I added the pecans, 45g light brown sugar, 1 tsp cinnamon, 1/4 tsp nutmeg and 1/2 tsp salt into a food processor and pulsed them until they looked like a coarse crumb.


Before layering the Baklava I melted 200g butter in a pan and stirred in 45g light brown sugar until it dissolved.


In a deep sided baking tray I starting layering up the filo sheets, brushing butter between each layer. I did 10 sheets of filo per layer. I didn't make my own filo, I bought 2 packs of Jus Roll. I have made filo before, if you'd like to make your own (or more likely just have a nosey at how I got on!) you can check out my Fruit Strudel post.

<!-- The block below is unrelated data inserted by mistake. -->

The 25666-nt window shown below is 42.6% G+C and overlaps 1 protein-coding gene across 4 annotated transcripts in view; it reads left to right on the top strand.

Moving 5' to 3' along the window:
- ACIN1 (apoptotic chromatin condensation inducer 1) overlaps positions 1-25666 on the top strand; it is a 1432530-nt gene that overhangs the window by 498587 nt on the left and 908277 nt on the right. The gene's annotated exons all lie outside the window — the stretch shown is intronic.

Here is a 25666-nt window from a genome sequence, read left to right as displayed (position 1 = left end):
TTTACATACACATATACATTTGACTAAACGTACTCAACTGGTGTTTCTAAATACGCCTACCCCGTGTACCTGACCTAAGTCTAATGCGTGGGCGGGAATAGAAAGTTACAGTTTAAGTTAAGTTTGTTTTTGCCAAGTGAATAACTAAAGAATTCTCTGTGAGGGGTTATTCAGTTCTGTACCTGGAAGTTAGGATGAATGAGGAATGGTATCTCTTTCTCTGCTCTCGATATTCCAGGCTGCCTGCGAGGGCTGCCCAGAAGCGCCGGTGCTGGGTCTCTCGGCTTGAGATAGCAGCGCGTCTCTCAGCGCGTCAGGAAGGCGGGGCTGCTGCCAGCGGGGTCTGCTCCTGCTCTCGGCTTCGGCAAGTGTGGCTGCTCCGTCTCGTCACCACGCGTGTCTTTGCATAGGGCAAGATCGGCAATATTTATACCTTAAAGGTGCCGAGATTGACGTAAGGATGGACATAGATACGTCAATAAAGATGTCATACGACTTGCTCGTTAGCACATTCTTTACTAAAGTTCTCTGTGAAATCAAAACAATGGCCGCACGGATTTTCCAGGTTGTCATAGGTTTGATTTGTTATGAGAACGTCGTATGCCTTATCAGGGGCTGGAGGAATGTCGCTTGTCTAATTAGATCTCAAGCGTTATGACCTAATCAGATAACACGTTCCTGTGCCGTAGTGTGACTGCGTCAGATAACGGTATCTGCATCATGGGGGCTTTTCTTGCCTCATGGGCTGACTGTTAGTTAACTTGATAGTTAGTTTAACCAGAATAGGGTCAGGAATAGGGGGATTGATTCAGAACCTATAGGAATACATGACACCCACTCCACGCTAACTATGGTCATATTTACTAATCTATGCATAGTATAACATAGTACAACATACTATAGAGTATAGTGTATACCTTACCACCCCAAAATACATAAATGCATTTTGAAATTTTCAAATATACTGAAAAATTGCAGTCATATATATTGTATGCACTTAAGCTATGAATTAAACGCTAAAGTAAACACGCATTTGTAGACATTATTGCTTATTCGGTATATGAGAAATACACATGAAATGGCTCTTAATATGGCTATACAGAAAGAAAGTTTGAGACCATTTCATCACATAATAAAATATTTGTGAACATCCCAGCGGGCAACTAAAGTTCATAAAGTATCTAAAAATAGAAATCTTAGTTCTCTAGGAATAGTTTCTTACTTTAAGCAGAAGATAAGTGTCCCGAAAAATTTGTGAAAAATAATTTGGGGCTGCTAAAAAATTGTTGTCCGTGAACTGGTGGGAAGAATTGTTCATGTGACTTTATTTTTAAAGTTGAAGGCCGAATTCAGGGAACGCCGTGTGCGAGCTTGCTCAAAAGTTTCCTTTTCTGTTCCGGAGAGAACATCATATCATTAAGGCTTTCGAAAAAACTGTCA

After doing 10 filo layers, I added a layer of the pecan filling. I did 10 more filo layers, then another layer of filling, then a final layer of 10 filo. Reserve some of the filling for topping the Baklava after baking, about 2 tbsp should do.


I sliced the baklava up into the pieces I wanted before baking.


I baked on 180C/350F/Gas Mark 5 for 30 minutes. It was quite golden brown by then so I covered it in foil to avoid it catching. I turned the heat down to 150C/300F/Gas Mark 2 and baked for another 25 minutes. When it was done I immediately poured the syrup all over, then sprinkled the remaining filling in the centre of each square along with a sprinkle of sea salt.


The pastry was beautifully crispy and made a great sound when I bit into it. The syrup made it sticky and sweet. I loved the contrast between the saltyness and the sweetness, much better than the traditional Baklava I reckon. My boyfriend demanded that 'not all of these are being taken into your work!' So they must have been good!


I am linking up again to Supergolden Bakes GBBO Bake Along.

Recipe from Phyllo.com